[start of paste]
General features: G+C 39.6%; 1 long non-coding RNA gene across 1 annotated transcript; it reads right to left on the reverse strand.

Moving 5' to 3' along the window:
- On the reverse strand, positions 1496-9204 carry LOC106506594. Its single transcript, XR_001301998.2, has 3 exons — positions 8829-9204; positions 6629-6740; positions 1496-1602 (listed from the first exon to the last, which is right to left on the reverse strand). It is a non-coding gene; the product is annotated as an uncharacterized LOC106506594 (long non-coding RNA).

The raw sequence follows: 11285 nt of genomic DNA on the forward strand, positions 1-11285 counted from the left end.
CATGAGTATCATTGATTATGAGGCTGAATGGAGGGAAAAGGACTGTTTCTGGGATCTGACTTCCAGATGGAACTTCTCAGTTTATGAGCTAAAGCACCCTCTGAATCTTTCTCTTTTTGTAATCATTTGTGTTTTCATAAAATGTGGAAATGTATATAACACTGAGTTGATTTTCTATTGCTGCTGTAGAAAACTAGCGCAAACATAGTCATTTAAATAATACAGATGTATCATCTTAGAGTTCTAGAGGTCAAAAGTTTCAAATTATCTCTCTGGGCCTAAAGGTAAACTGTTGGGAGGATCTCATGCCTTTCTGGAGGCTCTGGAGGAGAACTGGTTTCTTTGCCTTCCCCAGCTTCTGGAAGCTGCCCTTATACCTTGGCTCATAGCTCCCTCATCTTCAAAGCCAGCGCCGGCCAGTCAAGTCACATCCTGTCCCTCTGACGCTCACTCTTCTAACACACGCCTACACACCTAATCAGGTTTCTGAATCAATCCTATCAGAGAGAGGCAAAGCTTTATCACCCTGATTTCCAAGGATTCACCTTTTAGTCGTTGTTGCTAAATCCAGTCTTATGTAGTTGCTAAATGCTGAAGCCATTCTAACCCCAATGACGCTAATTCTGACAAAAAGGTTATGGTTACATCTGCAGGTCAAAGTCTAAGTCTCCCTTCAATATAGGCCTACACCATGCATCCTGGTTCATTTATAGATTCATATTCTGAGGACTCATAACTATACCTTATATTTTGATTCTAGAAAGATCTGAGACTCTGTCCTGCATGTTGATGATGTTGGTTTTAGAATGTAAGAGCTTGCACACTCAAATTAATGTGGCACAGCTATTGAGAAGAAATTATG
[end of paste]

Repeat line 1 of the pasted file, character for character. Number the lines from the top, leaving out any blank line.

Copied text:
General features: G+C 39.6%; 1 long non-coding RNA gene across 1 annotated transcript; it reads right to left on the reverse strand.